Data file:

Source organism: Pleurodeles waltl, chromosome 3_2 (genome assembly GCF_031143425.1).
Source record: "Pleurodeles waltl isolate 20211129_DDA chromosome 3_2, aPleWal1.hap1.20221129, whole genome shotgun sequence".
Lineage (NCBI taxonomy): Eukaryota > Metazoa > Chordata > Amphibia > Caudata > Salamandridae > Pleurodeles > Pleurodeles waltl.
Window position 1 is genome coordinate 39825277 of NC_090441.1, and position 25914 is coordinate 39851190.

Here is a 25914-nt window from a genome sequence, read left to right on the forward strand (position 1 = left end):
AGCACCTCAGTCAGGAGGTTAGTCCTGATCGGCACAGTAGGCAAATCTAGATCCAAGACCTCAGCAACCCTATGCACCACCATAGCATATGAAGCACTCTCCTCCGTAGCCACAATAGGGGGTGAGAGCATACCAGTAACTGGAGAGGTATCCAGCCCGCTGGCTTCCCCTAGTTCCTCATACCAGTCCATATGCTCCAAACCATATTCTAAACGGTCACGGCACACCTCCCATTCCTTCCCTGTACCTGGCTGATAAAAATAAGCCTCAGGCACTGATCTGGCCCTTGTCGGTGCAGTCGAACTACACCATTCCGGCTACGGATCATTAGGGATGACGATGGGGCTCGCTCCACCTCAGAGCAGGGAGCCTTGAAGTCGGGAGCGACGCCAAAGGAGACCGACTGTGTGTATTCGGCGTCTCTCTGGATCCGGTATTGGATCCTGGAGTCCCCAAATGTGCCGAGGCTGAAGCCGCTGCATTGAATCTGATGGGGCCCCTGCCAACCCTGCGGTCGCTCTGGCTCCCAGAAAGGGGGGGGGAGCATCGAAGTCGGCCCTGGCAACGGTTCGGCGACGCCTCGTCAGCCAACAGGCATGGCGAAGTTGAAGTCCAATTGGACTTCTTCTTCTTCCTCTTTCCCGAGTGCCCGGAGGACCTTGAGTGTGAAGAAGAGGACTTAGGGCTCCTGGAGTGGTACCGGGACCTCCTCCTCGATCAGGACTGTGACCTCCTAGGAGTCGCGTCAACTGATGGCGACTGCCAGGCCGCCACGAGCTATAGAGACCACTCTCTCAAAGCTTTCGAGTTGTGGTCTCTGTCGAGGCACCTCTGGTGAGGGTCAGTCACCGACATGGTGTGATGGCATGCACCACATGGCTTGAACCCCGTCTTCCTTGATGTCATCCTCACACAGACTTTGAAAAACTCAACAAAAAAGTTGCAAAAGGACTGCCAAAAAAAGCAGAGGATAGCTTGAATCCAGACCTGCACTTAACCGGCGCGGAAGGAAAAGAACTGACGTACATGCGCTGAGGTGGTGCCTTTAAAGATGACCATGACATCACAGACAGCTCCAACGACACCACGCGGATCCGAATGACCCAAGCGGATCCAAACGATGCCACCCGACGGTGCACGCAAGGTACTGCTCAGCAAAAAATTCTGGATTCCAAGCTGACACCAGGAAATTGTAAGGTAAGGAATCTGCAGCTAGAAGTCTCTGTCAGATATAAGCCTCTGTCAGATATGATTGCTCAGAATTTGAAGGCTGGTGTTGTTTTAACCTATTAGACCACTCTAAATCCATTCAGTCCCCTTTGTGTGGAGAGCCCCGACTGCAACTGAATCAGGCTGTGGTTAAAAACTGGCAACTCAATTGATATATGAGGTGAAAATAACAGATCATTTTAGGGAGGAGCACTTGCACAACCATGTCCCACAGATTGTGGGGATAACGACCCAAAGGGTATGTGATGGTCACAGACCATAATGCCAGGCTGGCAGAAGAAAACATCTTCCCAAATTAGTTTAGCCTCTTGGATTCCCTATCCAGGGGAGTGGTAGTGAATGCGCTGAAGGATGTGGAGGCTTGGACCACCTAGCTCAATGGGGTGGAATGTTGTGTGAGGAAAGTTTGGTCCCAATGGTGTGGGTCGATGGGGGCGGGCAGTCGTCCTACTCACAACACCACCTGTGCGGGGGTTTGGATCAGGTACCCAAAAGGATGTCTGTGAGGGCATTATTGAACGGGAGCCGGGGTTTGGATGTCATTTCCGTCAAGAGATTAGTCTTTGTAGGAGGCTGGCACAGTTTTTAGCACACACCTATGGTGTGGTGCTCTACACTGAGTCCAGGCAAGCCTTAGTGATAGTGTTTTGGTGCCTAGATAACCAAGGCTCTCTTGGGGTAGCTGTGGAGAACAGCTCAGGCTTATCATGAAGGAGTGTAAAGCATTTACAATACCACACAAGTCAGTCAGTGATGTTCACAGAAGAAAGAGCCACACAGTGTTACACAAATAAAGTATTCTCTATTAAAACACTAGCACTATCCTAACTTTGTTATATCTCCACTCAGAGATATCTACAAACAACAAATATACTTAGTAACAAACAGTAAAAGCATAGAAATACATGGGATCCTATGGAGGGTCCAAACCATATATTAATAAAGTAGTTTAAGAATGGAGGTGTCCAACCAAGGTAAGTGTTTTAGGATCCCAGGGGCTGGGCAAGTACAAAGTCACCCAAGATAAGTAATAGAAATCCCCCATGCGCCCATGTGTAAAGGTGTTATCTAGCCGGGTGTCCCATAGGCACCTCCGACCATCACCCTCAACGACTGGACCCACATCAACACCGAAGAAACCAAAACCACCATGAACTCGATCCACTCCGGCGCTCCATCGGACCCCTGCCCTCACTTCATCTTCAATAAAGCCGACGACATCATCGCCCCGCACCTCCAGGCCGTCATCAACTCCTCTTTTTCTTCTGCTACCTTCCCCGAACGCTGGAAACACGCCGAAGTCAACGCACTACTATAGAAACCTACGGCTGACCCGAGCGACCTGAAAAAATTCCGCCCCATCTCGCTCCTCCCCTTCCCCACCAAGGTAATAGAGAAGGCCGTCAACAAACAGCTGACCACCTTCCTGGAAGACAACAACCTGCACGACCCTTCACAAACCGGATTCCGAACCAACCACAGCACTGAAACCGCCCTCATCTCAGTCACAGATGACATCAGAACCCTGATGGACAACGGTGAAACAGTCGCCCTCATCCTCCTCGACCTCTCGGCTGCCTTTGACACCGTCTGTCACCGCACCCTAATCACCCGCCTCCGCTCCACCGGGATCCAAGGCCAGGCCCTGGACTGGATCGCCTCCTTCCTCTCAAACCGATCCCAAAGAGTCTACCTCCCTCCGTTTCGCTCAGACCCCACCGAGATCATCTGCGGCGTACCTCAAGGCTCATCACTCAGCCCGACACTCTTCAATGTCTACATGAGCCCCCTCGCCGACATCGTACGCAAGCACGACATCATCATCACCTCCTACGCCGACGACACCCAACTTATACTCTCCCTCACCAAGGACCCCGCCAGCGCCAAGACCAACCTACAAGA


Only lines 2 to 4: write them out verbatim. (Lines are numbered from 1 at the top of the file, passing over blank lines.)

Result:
Source record: "Pleurodeles waltl isolate 20211129_DDA chromosome 3_2, aPleWal1.hap1.20221129, whole genome shotgun sequence".
Lineage (NCBI taxonomy): Eukaryota > Metazoa > Chordata > Amphibia > Caudata > Salamandridae > Pleurodeles > Pleurodeles waltl.
Window position 1 is genome coordinate 39825277 of NC_090441.1, and position 25914 is coordinate 39851190.